Flat

Another structure is the flat structure, where all data is stored in the table node, and there are no sub-nodes.

Flat structure

If your database is very small, this structure could be handy, but if the database gets a larger flat structure makes it difficult to navigate the database items.

By groups

If your table has a composite primary key, you can use the fouth structure called by groups. When using it, you can select one of the primary key fields to be a group id and Soluling groups all rows having the same value in that field beneath the same group node. The following screenshot contains items of a table that uses composite keys. The key contains two fields: GroupId and ItemId. We will use GroupId as the group.

By group items

Choose the Options sheet and set data structure to By groups.

By group options

Now the project has been structured by the GroupId field. The project looks like this. You can see two groups, country and sport in the project tree under the Composite table.

By group project

See the sample in <data-dir>\Samples\SQLite\Composite directory.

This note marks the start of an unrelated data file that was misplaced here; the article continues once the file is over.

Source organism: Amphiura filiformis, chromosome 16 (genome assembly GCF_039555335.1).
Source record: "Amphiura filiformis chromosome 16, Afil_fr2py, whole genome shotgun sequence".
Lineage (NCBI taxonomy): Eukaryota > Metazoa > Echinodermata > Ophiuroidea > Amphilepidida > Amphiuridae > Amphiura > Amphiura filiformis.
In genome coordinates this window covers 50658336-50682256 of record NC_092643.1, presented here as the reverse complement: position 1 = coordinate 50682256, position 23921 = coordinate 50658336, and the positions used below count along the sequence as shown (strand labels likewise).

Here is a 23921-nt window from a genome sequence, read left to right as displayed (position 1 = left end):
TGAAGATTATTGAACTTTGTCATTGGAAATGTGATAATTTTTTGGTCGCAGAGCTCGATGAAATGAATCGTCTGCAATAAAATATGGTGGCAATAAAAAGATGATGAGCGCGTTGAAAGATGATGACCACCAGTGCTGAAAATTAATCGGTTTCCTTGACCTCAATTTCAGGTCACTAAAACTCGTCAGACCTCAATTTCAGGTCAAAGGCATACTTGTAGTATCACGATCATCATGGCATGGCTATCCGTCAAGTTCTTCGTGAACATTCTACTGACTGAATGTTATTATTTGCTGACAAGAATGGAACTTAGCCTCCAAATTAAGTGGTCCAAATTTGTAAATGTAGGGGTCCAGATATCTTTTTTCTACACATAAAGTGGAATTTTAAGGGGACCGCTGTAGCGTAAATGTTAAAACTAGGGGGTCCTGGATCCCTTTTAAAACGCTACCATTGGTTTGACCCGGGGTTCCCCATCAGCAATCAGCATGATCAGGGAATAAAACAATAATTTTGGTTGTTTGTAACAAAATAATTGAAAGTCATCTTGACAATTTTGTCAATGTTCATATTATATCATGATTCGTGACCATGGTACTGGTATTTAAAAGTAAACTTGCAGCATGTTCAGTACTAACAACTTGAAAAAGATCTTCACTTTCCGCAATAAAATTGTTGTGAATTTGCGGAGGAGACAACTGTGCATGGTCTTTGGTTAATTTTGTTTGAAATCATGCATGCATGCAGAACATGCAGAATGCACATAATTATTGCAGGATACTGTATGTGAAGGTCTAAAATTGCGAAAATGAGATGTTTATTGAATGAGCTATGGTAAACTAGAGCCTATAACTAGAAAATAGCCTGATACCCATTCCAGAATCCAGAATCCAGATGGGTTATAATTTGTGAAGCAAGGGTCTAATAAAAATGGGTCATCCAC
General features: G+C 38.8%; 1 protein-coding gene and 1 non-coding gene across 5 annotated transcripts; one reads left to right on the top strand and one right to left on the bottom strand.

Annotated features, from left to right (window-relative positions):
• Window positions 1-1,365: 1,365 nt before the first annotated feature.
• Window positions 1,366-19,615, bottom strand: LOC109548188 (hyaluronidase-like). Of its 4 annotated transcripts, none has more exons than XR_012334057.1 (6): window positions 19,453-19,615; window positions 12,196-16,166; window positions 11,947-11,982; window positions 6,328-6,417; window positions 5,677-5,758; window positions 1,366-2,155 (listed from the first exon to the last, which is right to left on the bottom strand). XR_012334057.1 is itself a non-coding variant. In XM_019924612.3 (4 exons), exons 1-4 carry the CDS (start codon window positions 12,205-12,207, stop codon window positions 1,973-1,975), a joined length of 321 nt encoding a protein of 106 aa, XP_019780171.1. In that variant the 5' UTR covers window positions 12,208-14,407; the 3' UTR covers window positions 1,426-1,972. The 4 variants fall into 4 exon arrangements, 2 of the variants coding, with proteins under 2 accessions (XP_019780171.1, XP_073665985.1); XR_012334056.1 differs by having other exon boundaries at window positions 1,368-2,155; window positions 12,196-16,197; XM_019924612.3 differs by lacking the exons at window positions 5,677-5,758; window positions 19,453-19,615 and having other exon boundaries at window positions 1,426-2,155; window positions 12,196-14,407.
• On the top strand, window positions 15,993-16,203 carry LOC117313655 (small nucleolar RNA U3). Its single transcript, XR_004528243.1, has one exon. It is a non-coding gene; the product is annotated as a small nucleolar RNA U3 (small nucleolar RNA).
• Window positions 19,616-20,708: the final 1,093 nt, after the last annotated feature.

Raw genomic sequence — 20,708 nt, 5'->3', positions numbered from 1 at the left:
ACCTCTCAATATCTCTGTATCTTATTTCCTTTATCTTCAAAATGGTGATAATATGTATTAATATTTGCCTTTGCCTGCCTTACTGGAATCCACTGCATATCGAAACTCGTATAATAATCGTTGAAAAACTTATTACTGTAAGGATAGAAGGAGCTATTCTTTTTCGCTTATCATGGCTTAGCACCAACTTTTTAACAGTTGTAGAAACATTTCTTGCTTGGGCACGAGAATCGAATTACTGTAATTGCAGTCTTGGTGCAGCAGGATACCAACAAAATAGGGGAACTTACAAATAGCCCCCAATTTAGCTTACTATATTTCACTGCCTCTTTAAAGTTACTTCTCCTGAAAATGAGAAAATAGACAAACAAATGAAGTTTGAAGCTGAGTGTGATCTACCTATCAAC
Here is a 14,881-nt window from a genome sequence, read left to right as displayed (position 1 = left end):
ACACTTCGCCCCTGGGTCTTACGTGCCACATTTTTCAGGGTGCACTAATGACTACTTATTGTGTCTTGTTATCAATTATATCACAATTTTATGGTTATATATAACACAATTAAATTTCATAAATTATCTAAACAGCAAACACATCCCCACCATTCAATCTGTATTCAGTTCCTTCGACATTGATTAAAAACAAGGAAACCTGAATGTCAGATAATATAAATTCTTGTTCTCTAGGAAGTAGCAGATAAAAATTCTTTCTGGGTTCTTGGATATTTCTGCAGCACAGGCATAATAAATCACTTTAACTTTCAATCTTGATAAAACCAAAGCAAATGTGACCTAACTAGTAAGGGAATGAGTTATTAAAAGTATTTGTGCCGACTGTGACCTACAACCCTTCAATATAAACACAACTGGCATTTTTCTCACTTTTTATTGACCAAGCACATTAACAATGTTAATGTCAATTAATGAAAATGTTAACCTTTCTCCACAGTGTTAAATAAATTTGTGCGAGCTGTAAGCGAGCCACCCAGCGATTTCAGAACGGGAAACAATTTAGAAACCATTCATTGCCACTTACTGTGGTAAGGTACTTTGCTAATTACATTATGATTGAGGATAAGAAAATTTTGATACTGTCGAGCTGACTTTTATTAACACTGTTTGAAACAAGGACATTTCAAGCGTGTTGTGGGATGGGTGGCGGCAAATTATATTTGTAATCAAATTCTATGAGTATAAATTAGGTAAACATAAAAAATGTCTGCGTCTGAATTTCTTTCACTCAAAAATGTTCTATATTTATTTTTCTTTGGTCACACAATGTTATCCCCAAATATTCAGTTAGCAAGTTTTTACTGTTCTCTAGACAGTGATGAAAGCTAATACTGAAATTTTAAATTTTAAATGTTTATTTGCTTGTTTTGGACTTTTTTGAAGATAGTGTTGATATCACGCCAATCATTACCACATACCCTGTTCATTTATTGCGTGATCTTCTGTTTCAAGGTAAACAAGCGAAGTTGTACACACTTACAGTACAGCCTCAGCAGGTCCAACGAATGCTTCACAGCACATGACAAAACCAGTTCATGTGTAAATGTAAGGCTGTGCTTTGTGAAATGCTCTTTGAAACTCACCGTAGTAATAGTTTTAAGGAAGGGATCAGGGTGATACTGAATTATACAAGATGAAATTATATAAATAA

Supported databases

Soluling can read, write, and localize many kinds of databases. Supported databases are:

Format Description
Access Access databases (.mdb, .accdb)
Firebird Firebird databases (.fdb, .gdb)
InterBase InterBase databases (.gdb)
MySQL MySQL databases
PostgreSQL PostgreSQL database
SQL Server SQL Server databases
SQL Server Compact SQL Server Compact databases (.sdf)
SQLite SQLite databases (.db)

If you need support for a database not listed in the above table, please contact us.

Samples

Soluling contains several database localization samples. Each supported database has its own samples on a database-specific subdirectories. They are:

Database Directory Notes
Access GitHub and <data-dir>\Samples\Access Sample database files are in Access 2007 format (.accdb).
Firebird GitHub and <data-dir>\Samples\Firebird Sample database files are in Firebird 2.5 format (.fdb)
InterBase GitHub and <data-dir>\Samples\InterBase  
MySQL GitHub and <data-dir>\Samples\MySQL  
PostgreSQL GitHub and <data-dir>\Samples\PostgreSQL  
SQL Server GitHub and <data-dir>\Samples\SQLServer